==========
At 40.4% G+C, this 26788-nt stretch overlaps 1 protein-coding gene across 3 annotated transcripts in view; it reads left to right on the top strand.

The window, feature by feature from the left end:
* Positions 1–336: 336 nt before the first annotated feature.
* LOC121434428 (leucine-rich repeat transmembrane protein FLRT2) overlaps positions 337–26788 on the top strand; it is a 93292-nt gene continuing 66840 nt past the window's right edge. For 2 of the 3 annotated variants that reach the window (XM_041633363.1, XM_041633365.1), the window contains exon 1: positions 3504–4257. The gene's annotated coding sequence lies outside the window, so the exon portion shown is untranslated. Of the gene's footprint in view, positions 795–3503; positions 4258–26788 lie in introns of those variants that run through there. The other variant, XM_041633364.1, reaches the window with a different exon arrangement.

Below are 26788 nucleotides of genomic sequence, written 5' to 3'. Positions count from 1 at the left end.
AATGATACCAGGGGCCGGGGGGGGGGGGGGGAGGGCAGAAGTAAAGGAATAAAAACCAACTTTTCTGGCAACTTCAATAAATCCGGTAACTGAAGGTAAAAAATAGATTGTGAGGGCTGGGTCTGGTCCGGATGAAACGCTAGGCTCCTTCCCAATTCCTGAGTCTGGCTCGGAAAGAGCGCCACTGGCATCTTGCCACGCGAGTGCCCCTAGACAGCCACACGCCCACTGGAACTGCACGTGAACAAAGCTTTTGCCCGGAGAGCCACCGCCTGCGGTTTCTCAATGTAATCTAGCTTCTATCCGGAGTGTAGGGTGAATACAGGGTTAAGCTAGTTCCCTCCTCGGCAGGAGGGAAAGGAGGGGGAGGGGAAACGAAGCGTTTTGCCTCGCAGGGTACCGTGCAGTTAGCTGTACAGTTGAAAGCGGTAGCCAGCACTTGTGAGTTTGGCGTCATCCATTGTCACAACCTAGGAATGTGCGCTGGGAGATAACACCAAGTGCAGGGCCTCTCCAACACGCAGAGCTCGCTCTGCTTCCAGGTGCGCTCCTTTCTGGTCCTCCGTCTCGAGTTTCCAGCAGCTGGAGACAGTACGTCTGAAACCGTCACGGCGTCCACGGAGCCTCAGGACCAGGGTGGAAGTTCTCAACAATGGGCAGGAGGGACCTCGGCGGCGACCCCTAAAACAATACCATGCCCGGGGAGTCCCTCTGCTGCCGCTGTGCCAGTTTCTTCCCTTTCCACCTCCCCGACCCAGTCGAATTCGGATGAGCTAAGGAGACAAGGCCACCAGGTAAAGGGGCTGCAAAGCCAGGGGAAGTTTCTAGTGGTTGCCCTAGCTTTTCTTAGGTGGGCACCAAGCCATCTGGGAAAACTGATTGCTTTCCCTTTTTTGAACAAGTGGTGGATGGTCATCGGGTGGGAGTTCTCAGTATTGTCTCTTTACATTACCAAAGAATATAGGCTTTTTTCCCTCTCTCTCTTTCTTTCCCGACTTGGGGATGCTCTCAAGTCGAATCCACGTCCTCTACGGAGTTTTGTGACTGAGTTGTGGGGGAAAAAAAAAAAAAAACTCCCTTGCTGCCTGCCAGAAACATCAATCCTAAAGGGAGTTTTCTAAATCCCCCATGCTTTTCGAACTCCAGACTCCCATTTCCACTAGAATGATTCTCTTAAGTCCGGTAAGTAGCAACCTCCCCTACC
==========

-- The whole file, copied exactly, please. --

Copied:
At 40.4% G+C, this 26788-nt stretch overlaps 1 protein-coding gene across 3 annotated transcripts in view; it reads left to right on the top strand.

The window, feature by feature from the left end:
* Positions 1–336: 336 nt before the first annotated feature.
* LOC121434428 (leucine-rich repeat transmembrane protein FLRT2) overlaps positions 337–26788 on the top strand; it is a 93292-nt gene continuing 66840 nt past the window's right edge. For 2 of the 3 annotated variants that reach the window (XM_041633363.1, XM_041633365.1), the window contains exon 1: positions 3504–4257. The gene's annotated coding sequence lies outside the window, so the exon portion shown is untranslated. Of the gene's footprint in view, positions 795–3503; positions 4258–26788 lie in introns of those variants that run through there. The other variant, XM_041633364.1, reaches the window with a different exon arrangement.

Below are 26788 nucleotides of genomic sequence, written 5' to 3'. Positions count from 1 at the left end.
AATGATACCAGGGGCCGGGGGGGGGGGGGGGAGGGCAGAAGTAAAGGAATAAAAACCAACTTTTCTGGCAACTTCAATAAATCCGGTAACTGAAGGTAAAAAATAGATTGTGAGGGCTGGGTCTGGTCCGGATGAAACGCTAGGCTCCTTCCCAATTCCTGAGTCTGGCTCGGAAAGAGCGCCACTGGCATCTTGCCACGCGAGTGCCCCTAGACAGCCACACGCCCACTGGAACTGCACGTGAACAAAGCTTTTGCCCGGAGAGCCACCGCCTGCGGTTTCTCAATGTAATCTAGCTTCTATCCGGAGTGTAGGGTGAATACAGGGTTAAGCTAGTTCCCTCCTCGGCAGGAGGGAAAGGAGGGGGAGGGGAAACGAAGCGTTTTGCCTCGCAGGGTACCGTGCAGTTAGCTGTACAGTTGAAAGCGGTAGCCAGCACTTGTGAGTTTGGCGTCATCCATTGTCACAACCTAGGAATGTGCGCTGGGAGATAACACCAAGTGCAGGGCCTCTCCAACACGCAGAGCTCGCTCTGCTTCCAGGTGCGCTCCTTTCTGGTCCTCCGTCTCGAGTTTCCAGCAGCTGGAGACAGTACGTCTGAAACCGTCACGGCGTCCACGGAGCCTCAGGACCAGGGTGGAAGTTCTCAACAATGGGCAGGAGGGACCTCGGCGGCGACCCCTAAAACAATACCATGCCCGGGGAGTCCCTCTGCTGCCGCTGTGCCAGTTTCTTCCCTTTCCACCTCCCCGACCCAGTCGAATTCGGATGAGCTAAGGAGACAAGGCCACCAGGTAAAGGGGCTGCAAAGCCAGGGGAAGTTTCTAGTGGTTGCCCTAGCTTTTCTTAGGTGGGCACCAAGCCATCTGGGAAAACTGATTGCTTTCCCTTTTTTGAACAAGTGGTGGATGGTCATCGGGTGGGAGTTCTCAGTATTGTCTCTTTACATTACCAAAGAATATAGGCTTTTTTCCCTCTCTCTCTTTCTTTCCCGACTTGGGGATGCTCTCAAGTCGAATCCACGTCCTCTACGGAGTTTTGTGACTGAGTTGTGGGGGAAAAAAAAAAAAAAACTCCCTTGCTGCCTGCCAGAAACATCAATCCTAAAGGGAGTTTTCTAAATCCCCCATGCTTTTCGAACTCCAGACTCCCATTTCCACTAGAATGATTCTCTTAAGTCCGGTAAGTAGCAACCTCCCCTACC